Bellefonte softball’s Travis Foster, Emma DeHaas discuss 2019 season
Lexi Rogers, a sophomore, told herself in seventh grade she’d one day become a four-year starter for Bellefonte softball.
Those closest to her knew even before then she had a chance.
“Fifth or sixth grade,” her friend and teammate, catcher Maddie Tice, said while nodding.
Ask anyone involved in athletics around Bellefonte, and Rogers’ rise as one of the county’s top pitchers isn’t a surprise. In Little League, which Tice alluded to, she was the hard-throwing pitcher whom opponents struggled to hit; she led Bellefonte to a fourth-place finish in the state. In seventh and eighth grade, her current coach isn’t even sure she lost a game. “Everyone knew Lex,” Lady Red Raiders coach Travis Foster said. “Everyone was aware.”
Nowadays, Rogers — a sophomore poised to become a four-year starter — still isn’t much of a secret. She won more than 15 games as a freshman and so far this season, even though she’s still not 100 percent after an elbow injury, she has struck out 52 batters in 45.1 innings.
“I always strived to be the next pitcher to come through Bellefonte and help the team get better,” Rogers said.
That’s been evident since the beginning. Tice remembers how, in Little League, everyone counted out Bellefonte after losing a game — but how Rogers came back the next contest and essentially willed the team to a win. Granted, her fastball has a little more oomph to it these days — she’s been clocked as high as 64 mph, about 8-10 mph faster than the average high school pitcher — but not a lot has changed.
Rogers is still the calm, composed girl whose body language makes it hard to tell whether she just struck out 10 or gave up 10 hits. Against Central last week, Rogers lost her control and allowed seven runs in two innings. (In the other 43.1 innings she’s pitched this year, she has surrendered just eight runs.) But she never yelled, never threw a glove — just walked back to the circle each time, took a deep breath and kept going. “It’s just kind of natural,” Rogers said. “I’m just thinking about the other eight players with me.”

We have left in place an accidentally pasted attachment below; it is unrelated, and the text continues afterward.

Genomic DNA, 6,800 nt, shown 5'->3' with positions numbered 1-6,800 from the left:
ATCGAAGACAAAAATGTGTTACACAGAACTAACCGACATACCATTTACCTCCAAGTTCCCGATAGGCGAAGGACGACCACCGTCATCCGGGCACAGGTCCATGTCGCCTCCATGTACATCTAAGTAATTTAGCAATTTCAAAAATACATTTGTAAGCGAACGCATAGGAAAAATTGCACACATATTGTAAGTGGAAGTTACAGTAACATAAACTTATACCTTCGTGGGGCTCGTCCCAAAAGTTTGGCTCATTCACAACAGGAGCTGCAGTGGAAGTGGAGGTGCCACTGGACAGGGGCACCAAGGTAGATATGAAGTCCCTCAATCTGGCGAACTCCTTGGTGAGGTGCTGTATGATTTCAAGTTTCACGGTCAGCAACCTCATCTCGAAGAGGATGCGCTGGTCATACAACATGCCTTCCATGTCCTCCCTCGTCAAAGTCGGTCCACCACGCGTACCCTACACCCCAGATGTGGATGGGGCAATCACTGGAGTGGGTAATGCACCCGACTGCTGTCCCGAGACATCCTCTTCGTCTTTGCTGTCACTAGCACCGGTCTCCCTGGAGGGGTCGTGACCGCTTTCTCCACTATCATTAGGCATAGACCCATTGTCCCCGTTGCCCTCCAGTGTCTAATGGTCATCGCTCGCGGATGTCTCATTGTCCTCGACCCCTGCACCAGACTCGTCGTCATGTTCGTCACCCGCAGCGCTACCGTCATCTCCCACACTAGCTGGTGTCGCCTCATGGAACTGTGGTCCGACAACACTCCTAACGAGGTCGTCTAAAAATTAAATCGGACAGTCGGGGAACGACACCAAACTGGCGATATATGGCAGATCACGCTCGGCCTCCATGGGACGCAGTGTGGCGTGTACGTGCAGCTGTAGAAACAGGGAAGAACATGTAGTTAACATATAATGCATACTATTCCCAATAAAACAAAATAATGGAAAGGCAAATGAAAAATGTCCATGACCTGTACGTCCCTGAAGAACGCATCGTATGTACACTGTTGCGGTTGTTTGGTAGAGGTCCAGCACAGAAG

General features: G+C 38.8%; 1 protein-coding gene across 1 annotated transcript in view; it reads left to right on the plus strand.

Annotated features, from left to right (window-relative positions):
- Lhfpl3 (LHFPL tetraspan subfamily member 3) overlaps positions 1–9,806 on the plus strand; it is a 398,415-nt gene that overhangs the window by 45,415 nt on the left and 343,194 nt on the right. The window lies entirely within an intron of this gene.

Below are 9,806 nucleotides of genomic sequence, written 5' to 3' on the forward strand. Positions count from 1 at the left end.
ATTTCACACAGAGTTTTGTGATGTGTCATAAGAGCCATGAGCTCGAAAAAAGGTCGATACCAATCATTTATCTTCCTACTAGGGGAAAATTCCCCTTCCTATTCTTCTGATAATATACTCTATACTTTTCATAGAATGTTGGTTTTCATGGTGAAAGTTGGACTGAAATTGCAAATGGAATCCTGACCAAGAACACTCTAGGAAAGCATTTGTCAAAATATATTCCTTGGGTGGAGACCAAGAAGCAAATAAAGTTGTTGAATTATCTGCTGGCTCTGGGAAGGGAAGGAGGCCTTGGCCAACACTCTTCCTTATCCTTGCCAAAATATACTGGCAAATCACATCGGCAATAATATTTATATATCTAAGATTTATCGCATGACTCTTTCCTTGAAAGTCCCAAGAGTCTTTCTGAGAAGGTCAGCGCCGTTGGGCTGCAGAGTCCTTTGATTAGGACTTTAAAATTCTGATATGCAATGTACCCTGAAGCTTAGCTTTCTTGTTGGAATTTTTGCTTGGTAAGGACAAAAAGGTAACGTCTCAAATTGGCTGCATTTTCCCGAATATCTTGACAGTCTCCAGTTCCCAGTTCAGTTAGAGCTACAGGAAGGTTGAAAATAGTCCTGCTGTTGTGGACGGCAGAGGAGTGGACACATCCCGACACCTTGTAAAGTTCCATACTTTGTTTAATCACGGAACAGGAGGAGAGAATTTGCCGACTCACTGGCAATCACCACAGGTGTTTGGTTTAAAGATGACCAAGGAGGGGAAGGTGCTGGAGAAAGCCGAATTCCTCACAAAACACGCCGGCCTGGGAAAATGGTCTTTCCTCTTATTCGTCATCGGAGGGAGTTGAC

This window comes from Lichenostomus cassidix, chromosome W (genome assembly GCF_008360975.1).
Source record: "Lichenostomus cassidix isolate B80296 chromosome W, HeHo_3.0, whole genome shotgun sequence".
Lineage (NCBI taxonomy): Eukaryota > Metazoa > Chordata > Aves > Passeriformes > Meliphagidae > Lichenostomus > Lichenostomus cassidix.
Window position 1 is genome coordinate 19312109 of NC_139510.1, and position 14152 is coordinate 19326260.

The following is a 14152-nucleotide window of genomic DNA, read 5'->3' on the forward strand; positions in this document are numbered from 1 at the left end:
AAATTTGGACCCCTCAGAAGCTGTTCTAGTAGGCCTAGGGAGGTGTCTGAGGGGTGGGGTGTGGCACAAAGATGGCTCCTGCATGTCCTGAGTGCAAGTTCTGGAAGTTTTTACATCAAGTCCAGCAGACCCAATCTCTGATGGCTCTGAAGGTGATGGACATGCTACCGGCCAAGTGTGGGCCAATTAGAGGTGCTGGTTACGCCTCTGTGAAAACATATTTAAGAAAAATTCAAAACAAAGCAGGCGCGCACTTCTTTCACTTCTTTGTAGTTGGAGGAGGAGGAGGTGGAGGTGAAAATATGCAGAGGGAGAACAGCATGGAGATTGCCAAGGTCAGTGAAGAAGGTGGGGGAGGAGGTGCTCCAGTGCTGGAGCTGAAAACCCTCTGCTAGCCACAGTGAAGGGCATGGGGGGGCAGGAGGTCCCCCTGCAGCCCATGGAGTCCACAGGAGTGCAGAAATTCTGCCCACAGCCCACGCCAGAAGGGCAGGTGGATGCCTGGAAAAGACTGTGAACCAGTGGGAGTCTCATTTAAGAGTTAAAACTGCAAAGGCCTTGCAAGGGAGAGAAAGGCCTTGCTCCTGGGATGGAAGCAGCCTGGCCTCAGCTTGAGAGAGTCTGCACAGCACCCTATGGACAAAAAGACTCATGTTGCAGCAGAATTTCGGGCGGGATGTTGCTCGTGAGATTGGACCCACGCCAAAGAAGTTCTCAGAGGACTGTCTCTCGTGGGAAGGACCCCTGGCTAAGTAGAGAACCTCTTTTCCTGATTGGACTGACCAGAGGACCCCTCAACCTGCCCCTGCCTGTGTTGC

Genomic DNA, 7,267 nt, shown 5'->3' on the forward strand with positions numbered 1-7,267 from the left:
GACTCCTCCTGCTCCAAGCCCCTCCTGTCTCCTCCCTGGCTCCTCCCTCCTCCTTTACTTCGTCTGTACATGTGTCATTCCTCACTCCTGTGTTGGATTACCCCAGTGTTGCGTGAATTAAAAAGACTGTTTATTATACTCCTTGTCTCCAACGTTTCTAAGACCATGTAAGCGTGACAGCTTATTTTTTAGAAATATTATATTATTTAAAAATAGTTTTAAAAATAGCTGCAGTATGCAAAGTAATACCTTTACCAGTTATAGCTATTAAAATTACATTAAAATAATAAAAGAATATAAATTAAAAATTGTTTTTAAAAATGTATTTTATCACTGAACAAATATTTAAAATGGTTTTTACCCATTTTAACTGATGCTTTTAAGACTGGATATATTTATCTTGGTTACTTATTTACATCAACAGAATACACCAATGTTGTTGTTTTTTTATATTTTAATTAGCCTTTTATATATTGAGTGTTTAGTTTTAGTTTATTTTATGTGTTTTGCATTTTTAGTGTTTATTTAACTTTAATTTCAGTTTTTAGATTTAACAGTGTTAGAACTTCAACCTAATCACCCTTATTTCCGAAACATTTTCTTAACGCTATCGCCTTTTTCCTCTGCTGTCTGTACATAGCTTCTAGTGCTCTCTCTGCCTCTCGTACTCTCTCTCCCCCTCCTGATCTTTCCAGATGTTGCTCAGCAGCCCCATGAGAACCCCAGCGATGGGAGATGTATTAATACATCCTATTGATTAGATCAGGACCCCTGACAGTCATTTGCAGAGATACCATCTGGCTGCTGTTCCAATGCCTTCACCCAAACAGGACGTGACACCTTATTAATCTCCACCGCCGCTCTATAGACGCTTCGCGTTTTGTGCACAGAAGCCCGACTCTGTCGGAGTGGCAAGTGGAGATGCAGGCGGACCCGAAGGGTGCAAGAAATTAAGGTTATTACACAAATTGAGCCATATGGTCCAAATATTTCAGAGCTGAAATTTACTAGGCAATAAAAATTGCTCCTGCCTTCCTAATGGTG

Later in that game, she bounced back and had a hit in the batter’s box. Which shouldn’t come as a surprise, either. She’s hitting .486 this season.
“She’s very good at just stepping back, taking a moment and just recouping and being OK with everything,” said Tice, who’s been Rogers’ catcher since their Little League days. “She’s very calm.”
Rogers’ temperament is just one of the characteristics that separates her from her pitching peers. Not only is she known for her blazing fastball, one that caused Bellefonte’s backup catcher to half-jokingly talk about icing her hand after games, but her curveball might just be her best pitch. The movement on that and her screwball has frustrated plenty of county batters already.
And her work ethic is hard to top. Rogers practices extra, four or five times a week, to work on her pitching and hitting — whether it’s at the Bellefonte practice field or at the Bellefonte Sports Academy at The Rink, which her family owns. She’s been to numerous college camps hoping to fine-tune her game, from Alabama to Kentucky to Tennessee. And she was a bit of a (wanted) pest early in the season when she was injured and couldn’t play.
Can I pitch today? Well, what if I just throw a bit? No? How about hitting? That just so happens to remind Foster of another Bellefonte pitcher whom softball fans should be well-aware of — four-year starter Tara Baney, who graduated the year before Rogers became a freshman starter.
“They’re two of the most competitive kids I’ve ever coached, and this is my 20th year of coaching,” Foster said. “They work extremely hard, both of them. They’ll give you everything they got.”
Rogers and Bellefonte already have plenty of highlights to the relatively young season. Although they started 0-5 while Rogers and several other players were nursing injuries, they’ve since gone 6-2. Against Philipsburg-Osceola last week, Rogers and the Lady Red Raiders shut out the mighty Lady Mounties 5-0.
That should be a harbinger of a bright season for Bellefonte — and a shining career for Rogers.
“I want to play in the next level in college,” Rogers said “And everyone around me on the field, and off, has been helping me get there.”
Added Foster: “Her ceiling is wherever she wants it to be.”